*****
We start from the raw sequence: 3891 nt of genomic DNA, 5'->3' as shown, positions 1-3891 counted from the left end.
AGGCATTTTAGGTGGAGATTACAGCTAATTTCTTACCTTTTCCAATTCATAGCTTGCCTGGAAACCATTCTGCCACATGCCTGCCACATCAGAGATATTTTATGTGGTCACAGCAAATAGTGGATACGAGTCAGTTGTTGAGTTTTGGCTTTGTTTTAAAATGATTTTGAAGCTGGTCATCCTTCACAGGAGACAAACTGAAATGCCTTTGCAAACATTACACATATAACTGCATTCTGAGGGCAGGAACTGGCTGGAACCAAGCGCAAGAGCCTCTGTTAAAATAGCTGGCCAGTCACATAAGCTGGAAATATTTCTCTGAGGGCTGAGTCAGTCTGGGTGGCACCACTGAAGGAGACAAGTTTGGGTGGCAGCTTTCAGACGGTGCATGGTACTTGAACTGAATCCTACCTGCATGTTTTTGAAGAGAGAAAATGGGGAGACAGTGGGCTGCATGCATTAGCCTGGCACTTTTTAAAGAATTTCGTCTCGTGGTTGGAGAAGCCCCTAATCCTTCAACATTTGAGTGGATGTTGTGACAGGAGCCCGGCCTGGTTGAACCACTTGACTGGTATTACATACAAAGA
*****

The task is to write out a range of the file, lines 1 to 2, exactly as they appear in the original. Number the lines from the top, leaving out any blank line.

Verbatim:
We start from the raw sequence: 3891 nt of genomic DNA, 5'->3' as shown, positions 1-3891 counted from the left end.
AGGCATTTTAGGTGGAGATTACAGCTAATTTCTTACCTTTTCCAATTCATAGCTTGCCTGGAAACCATTCTGCCACATGCCTGCCACATCAGAGATATTTTATGTGGTCACAGCAAATAGTGGATACGAGTCAGTTGTTGAGTTTTGGCTTTGTTTTAAAATGATTTTGAAGCTGGTCATCCTTCACAGGAGACAAACTGAAATGCCTTTGCAAACATTACACATATAACTGCATTCTGAGGGCAGGAACTGGCTGGAACCAAGCGCAAGAGCCTCTGTTAAAATAGCTGGCCAGTCACATAAGCTGGAAATATTTCTCTGAGGGCTGAGTCAGTCTGGGTGGCACCACTGAAGGAGACAAGTTTGGGTGGCAGCTTTCAGACGGTGCATGGTACTTGAACTGAATCCTACCTGCATGTTTTTGAAGAGAGAAAATGGGGAGACAGTGGGCTGCATGCATTAGCCTGGCACTTTTTAAAGAATTTCGTCTCGTGGTTGGAGAAGCCCCTAATCCTTCAACATTTGAGTGGATGTTGTGACAGGAGCCCGGCCTGGTTGAACCACTTGACTGGTATTACATACAAAGA